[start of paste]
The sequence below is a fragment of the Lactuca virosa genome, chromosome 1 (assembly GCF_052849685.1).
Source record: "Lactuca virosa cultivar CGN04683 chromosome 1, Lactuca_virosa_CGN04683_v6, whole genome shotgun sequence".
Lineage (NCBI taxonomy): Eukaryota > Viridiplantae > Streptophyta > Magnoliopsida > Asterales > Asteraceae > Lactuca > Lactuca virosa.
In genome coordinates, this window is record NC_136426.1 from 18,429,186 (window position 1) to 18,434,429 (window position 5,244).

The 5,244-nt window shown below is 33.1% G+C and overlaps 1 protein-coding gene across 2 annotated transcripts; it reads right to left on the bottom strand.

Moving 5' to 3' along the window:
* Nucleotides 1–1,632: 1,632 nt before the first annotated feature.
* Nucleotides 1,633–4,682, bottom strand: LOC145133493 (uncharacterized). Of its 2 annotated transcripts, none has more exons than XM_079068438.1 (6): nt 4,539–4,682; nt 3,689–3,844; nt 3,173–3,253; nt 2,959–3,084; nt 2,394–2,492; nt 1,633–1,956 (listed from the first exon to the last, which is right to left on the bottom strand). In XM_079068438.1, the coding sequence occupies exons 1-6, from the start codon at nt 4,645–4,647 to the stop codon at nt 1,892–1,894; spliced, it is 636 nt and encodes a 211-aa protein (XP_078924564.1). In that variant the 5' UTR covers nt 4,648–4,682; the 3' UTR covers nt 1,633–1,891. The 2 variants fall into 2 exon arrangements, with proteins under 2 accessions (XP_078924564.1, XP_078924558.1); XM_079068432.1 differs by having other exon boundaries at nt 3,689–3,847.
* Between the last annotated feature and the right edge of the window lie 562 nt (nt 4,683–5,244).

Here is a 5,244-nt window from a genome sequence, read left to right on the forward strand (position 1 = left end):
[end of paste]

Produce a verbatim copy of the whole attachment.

The sequence below is a fragment of the Lactuca virosa genome, chromosome 1 (assembly GCF_052849685.1).
Source record: "Lactuca virosa cultivar CGN04683 chromosome 1, Lactuca_virosa_CGN04683_v6, whole genome shotgun sequence".
Lineage (NCBI taxonomy): Eukaryota > Viridiplantae > Streptophyta > Magnoliopsida > Asterales > Asteraceae > Lactuca > Lactuca virosa.
In genome coordinates, this window is record NC_136426.1 from 18,429,186 (window position 1) to 18,434,429 (window position 5,244).

The 5,244-nt window shown below is 33.1% G+C and overlaps 1 protein-coding gene across 2 annotated transcripts; it reads right to left on the bottom strand.

Moving 5' to 3' along the window:
* Nucleotides 1–1,632: 1,632 nt before the first annotated feature.
* Nucleotides 1,633–4,682, bottom strand: LOC145133493 (uncharacterized). Of its 2 annotated transcripts, none has more exons than XM_079068438.1 (6): nt 4,539–4,682; nt 3,689–3,844; nt 3,173–3,253; nt 2,959–3,084; nt 2,394–2,492; nt 1,633–1,956 (listed from the first exon to the last, which is right to left on the bottom strand). In XM_079068438.1, the coding sequence occupies exons 1-6, from the start codon at nt 4,645–4,647 to the stop codon at nt 1,892–1,894; spliced, it is 636 nt and encodes a 211-aa protein (XP_078924564.1). In that variant the 5' UTR covers nt 4,648–4,682; the 3' UTR covers nt 1,633–1,891. The 2 variants fall into 2 exon arrangements, with proteins under 2 accessions (XP_078924564.1, XP_078924558.1); XM_079068432.1 differs by having other exon boundaries at nt 3,689–3,847.
* Between the last annotated feature and the right edge of the window lie 562 nt (nt 4,683–5,244).

Here is a 5,244-nt window from a genome sequence, read left to right on the forward strand (position 1 = left end):